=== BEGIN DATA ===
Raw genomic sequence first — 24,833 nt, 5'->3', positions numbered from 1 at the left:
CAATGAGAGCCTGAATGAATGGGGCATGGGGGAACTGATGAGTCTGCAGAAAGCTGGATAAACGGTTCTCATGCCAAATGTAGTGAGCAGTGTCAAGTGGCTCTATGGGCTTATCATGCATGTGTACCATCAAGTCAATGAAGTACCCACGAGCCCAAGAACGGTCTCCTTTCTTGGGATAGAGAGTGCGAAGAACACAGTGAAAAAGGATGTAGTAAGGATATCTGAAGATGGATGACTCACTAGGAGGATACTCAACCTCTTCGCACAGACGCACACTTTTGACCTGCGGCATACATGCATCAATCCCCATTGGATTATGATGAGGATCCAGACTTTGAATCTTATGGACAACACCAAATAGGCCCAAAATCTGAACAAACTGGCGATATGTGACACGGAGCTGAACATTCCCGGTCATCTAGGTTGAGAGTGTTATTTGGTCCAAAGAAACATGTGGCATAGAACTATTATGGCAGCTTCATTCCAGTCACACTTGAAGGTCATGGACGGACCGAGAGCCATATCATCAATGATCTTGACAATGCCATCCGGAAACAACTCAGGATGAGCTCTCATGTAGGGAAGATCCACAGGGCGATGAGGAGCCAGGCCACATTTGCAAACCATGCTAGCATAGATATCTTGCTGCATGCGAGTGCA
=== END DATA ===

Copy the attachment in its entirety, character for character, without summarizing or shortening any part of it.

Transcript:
Raw genomic sequence first — 24,833 nt, 5'->3', positions numbered from 1 at the left:
CAATGAGAGCCTGAATGAATGGGGCATGGGGGAACTGATGAGTCTGCAGAAAGCTGGATAAACGGTTCTCATGCCAAATGTAGTGAGCAGTGTCAAGTGGCTCTATGGGCTTATCATGCATGTGTACCATCAAGTCAATGAAGTACCCACGAGCCCAAGAACGGTCTCCTTTCTTGGGATAGAGAGTGCGAAGAACACAGTGAAAAAGGATGTAGTAAGGATATCTGAAGATGGATGACTCACTAGGAGGATACTCAACCTCTTCGCACAGACGCACACTTTTGACCTGCGGCATACATGCATCAATCCCCATTGGATTATGATGAGGATCCAGACTTTGAATCTTATGGACAACACCAAATAGGCCCAAAATCTGAACAAACTGGCGATATGTGACACGGAGCTGAACATTCCCGGTCATCTAGGTTGAGAGTGTTATTTGGTCCAAAGAAACATGTGGCATAGAACTATTATGGCAGCTTCATTCCAGTCACACTTGAAGGTCATGGACGGACCGAGAGCCATATCATCAATGATCTTGACAATGCCATCCGGAAACAACTCAGGATGAGCTCTCATGTAGGGAAGATCCACAGGGCGATGAGGAGCCAGGCCACATTTGCAAACCATGCTAGCATAGATATCTTGCTGCATGCGAGTGCA